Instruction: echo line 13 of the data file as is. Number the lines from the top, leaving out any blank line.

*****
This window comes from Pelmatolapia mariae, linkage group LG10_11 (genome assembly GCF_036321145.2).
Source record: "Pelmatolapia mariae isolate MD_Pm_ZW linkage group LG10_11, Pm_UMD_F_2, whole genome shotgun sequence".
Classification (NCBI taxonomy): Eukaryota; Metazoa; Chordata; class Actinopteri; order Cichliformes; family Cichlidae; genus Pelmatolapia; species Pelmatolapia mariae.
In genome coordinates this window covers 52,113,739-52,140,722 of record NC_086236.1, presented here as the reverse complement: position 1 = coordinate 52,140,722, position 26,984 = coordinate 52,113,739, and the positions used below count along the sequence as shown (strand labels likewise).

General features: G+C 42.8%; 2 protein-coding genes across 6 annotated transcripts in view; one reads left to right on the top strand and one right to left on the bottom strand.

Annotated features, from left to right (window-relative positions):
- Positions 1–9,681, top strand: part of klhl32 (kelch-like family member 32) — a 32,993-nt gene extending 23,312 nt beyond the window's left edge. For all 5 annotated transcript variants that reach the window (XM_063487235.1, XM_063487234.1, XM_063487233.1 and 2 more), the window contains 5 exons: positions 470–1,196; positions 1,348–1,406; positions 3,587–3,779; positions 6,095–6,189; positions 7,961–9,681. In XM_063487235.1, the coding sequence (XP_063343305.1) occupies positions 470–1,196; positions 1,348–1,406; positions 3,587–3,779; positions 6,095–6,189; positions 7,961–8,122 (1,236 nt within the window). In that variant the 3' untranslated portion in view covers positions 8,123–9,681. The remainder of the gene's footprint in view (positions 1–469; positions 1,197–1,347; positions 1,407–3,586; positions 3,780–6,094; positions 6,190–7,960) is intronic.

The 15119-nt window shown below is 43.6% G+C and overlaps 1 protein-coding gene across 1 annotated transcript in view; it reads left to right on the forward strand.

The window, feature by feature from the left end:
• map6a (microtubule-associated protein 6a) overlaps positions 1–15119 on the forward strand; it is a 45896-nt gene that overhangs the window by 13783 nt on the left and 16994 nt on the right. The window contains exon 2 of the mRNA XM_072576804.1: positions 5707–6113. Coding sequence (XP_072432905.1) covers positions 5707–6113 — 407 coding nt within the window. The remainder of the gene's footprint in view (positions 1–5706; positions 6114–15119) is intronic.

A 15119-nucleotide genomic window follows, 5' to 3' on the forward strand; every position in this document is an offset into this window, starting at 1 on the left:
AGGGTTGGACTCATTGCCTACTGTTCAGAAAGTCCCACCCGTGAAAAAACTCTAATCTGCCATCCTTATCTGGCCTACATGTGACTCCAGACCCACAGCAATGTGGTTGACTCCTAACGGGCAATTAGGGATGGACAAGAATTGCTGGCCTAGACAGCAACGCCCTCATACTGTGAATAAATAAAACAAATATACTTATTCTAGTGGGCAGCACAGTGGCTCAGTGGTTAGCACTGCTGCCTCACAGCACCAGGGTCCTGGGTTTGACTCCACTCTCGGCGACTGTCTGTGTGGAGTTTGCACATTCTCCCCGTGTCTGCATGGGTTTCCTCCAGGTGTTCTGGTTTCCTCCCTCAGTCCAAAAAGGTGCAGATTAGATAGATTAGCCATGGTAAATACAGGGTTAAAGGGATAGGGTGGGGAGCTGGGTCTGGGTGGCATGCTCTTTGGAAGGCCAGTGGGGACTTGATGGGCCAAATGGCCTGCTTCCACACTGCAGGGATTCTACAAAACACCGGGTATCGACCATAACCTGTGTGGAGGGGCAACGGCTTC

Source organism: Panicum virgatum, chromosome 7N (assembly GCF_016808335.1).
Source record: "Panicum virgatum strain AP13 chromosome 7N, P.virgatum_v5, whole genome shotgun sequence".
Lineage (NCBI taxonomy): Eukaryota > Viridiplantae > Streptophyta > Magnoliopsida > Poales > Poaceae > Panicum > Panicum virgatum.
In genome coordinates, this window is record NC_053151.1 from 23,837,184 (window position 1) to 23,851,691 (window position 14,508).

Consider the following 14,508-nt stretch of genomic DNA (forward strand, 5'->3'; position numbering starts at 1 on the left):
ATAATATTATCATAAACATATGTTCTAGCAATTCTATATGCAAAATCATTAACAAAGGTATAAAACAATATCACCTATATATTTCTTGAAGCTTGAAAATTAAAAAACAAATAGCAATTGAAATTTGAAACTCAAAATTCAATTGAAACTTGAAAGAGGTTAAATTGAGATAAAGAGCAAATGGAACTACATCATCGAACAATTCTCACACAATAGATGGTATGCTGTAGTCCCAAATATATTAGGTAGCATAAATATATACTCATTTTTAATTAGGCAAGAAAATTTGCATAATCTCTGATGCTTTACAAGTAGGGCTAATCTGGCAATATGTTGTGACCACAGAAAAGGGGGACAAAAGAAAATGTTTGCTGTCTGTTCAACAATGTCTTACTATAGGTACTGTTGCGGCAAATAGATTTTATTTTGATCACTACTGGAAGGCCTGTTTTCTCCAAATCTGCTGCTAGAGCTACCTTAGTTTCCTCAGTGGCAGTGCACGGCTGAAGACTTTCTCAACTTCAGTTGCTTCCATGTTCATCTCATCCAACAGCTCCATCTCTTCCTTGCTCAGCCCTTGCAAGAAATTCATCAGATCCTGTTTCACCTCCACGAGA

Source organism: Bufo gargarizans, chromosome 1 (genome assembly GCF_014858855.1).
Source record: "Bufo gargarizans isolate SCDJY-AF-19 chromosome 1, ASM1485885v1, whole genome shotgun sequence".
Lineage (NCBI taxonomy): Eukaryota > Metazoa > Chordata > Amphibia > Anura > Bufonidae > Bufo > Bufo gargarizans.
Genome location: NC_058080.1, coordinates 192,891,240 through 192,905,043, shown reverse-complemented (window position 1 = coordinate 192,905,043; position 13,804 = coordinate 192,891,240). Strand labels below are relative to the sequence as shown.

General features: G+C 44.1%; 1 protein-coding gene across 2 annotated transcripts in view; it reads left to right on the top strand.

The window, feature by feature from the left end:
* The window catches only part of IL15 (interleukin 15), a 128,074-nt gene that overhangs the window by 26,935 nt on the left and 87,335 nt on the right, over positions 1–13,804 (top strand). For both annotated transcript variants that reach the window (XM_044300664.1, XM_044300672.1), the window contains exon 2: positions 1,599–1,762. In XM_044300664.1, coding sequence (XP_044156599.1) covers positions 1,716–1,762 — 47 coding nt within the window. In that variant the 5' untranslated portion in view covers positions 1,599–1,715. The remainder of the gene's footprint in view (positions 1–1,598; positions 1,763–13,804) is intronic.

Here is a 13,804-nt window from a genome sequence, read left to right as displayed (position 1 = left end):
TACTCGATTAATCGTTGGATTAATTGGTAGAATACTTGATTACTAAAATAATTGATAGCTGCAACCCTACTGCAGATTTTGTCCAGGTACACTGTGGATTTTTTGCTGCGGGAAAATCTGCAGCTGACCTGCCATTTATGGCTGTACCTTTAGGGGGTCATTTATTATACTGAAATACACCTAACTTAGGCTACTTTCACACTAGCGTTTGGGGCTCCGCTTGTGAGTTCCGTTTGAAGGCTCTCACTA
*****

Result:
Source organism: Panicum virgatum, chromosome 7N (assembly GCF_016808335.1).